Updated to add that a week after I posted this, Sir Nicholas Winton died, aged 106. I join many in thanking him for saving innocent children’s lives in the 1930s.
I could have put these into the last two posts, however wanted to talk a little about Sir Nicholas Winton who is commemorated at Maidenhead station with this bronze statue.
He is a British humanitarian who organized the rescue of 669 children from Nazi-occupied Czechoslovakia on the eve of the Second World War, in an operation later known as the Czech Kindertransport. Winton found homes for the children and arranged for their safe passage to Britain. He has received a number of honours in the UK and the Czech Republic; in addition to this bronze statue there is one at Prague Station remembering his work with the children as they left their homes and at Liverpool Street Station in London where they arrived. His involvement in this work only became publicly known after his wife found his scrapbook detailing the children who travelled to England and their new homes.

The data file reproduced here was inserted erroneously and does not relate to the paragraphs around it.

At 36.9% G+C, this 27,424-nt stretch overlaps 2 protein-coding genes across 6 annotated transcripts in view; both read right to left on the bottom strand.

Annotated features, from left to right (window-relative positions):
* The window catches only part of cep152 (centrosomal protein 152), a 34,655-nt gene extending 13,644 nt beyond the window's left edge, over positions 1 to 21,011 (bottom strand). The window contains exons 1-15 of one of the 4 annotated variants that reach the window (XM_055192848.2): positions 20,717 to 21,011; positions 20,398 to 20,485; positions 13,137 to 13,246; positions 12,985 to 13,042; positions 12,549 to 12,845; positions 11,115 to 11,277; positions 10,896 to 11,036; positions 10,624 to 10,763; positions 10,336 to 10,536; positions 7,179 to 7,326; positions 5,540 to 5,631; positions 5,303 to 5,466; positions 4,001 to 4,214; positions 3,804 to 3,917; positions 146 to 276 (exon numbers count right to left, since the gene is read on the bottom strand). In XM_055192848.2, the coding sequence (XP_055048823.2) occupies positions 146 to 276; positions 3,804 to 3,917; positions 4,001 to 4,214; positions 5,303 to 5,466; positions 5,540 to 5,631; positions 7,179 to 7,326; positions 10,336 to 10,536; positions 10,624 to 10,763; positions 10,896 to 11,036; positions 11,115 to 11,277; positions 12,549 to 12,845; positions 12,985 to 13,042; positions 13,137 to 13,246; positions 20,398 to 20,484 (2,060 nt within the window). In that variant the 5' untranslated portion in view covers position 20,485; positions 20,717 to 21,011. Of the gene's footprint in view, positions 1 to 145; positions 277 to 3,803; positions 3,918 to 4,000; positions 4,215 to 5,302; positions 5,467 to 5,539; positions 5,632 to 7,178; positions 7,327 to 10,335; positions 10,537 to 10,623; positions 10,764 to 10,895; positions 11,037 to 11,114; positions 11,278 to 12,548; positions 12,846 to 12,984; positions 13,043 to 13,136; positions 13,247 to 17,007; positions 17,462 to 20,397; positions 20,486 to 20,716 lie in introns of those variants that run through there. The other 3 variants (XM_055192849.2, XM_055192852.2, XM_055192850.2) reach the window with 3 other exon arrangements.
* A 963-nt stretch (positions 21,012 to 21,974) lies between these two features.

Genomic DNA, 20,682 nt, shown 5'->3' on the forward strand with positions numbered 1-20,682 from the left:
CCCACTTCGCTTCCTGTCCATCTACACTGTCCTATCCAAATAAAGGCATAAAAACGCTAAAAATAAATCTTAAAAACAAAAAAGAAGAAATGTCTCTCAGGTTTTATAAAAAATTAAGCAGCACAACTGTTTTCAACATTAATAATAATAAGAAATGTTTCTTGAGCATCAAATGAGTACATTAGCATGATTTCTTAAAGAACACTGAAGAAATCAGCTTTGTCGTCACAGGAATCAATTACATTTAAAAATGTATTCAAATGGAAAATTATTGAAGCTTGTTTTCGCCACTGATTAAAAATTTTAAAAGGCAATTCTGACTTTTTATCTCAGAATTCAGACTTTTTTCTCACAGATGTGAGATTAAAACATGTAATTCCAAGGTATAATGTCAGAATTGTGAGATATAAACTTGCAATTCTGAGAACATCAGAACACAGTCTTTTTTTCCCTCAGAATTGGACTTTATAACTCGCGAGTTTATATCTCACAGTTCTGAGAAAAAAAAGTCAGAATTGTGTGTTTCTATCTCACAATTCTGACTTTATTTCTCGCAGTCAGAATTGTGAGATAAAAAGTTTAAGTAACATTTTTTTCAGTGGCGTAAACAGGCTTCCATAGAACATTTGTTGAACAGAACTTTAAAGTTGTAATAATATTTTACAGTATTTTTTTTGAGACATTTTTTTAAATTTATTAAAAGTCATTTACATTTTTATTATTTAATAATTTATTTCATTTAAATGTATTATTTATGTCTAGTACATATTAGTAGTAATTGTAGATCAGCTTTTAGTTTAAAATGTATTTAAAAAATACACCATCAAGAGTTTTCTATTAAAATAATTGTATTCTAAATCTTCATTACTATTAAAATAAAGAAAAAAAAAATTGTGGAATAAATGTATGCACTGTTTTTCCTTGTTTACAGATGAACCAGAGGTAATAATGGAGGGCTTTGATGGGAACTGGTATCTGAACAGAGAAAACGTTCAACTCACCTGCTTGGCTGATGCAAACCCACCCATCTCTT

At Paddington Station, there is a statue of the previously mentioned Isambard Kingdom Brunel on platform 8 taking in the splendour of the station and the railway.
And the most important of all bronzes of is Paddington Bear – the fictional children’s book character who takes his name from the station at which he was found by the Brown family. He recently moved from his previous spot in the ‘garden’ to his current home which better reflects the story.
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